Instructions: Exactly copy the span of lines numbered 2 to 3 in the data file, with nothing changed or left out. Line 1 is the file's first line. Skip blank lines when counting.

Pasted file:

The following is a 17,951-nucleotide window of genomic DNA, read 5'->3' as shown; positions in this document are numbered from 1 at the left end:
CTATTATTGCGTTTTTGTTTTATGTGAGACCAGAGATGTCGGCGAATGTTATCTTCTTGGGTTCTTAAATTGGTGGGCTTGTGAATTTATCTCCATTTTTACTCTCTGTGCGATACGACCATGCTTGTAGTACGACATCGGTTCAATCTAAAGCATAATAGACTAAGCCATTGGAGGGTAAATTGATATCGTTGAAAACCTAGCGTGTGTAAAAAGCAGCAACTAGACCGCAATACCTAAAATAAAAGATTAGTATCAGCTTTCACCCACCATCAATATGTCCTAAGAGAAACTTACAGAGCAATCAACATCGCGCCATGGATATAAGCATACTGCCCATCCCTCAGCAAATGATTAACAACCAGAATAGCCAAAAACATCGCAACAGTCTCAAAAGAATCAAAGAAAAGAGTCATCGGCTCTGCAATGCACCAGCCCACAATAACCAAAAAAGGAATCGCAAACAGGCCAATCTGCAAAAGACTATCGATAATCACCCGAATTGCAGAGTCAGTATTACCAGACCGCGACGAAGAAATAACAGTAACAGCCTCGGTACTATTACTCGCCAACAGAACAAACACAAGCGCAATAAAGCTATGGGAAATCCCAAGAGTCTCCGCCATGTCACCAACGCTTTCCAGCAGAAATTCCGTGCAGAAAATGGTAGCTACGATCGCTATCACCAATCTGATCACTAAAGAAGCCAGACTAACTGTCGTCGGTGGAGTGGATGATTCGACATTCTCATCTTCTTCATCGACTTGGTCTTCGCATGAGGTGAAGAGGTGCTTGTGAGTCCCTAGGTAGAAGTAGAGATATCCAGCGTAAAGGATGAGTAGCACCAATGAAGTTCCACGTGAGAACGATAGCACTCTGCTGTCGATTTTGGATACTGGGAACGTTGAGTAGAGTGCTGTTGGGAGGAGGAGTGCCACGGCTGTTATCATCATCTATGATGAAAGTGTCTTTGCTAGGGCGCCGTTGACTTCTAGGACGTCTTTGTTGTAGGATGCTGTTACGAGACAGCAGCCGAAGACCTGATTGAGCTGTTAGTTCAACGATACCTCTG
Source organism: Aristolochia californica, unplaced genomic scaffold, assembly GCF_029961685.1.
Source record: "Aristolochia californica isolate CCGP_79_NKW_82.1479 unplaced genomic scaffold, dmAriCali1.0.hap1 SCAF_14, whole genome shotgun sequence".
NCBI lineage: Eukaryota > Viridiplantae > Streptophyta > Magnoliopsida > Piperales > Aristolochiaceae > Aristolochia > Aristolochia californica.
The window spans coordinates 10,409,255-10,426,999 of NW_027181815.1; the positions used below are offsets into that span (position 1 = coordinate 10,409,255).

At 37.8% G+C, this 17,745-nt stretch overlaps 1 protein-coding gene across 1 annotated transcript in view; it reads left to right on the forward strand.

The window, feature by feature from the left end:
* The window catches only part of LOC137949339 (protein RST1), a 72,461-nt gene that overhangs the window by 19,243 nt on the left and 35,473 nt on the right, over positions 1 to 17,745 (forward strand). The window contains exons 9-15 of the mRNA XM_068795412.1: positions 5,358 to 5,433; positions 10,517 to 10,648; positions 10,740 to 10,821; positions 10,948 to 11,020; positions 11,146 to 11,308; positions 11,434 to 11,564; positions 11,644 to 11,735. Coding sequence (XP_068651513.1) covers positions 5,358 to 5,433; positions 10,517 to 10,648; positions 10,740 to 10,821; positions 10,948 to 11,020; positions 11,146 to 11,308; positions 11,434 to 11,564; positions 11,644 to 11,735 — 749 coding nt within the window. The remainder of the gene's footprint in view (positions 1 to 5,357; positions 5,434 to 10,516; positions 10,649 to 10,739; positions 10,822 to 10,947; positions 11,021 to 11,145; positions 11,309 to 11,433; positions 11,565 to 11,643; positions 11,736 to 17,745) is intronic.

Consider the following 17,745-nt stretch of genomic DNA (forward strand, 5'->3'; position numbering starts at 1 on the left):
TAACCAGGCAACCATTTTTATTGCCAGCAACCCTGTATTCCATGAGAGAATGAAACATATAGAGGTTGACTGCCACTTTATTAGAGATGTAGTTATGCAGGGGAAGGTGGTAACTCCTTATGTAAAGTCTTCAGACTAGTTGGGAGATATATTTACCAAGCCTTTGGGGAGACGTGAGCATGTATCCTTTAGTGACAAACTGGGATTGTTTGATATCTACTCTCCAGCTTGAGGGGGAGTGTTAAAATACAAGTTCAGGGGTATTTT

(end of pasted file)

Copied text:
CTATTATTGCGTTTTTGTTTTATGTGAGACCAGAGATGTCGGCGAATGTTATCTTCTTGGGTTCTTAAATTGGTGGGCTTGTGAATTTATCTCCATTTTTACTCTCTGTGCGATACGACCATGCTTGTAGTACGACATCGGTTCAATCTAAAGCATAATAGACTAAGCCATTGGAGGGTAAATTGATATCGTTGAAAACCTAGCGTGTGTAAAAAGCAGCAACTAGACCGCAATACCTAAAATAAAAGATTAGTATCAGCTTTCACCCACCATCAATATGTCCTAAGAGAAACTTACAGAGCAATCAACATCGCGCCATGGATATAAGCATACTGCCCATCCCTCAGCAAATGATTAACAACCAGAATAGCCAAAAACATCGCAACAGTCTCAAAAGAATCAAAGAAAAGAGTCATCGGCTCTGCAATGCACCAGCCCACAATAACCAAAAAAGGAATCGCAAACAGGCCAATCTGCAAAAGACTATCGATAATCACCCGAATTGCAGAGTCAGTATTACCAGACCGCGACGAAGAAATAACAGTAACAGCCTCGGTACTATTACTCGCCAACAGAACAAACACAAGCGCAATAAAGCTATGGGAAATCCCAAGAGTCTCCGCCATGTCACCAACGCTTTCCAGCAGAAATTCCGTGCAGAAAATGGTAGCTACGATCGCTATCACCAATCTGATCACTAAAGAAGCCAGACTAACTGTCGTCGGTGGAGTGGATGATTCGACATTCTCATCTTCTTCATCGACTTGGTCTTCGCATGAGGTGAAGAGGTGCTTGTGAGTCCCTAGGTAGAAGTAGAGATATCCAGCGTAAAGGATGAGTAGCACCAATGAAGTTCCACGTGAGAACGATAGCACTCTGCTGTCGATTTTGGATACTGGGAACGTTGAGTAGAGTGCTGTTGGGAGGAGGAGTGCCACGGCTGTTATCATCATCTATGATGAAAGTGTCTTTGCTAGGGCGCCGTTGACTTCTAGGACGTCTTTGTTGTAGGATGCTGTTACGAGACAGCAGCCGAAGACCTGATTGAGCTGTTAGTTCAACGATACCTCTG
Source organism: Aristolochia californica, unplaced genomic scaffold, assembly GCF_029961685.1.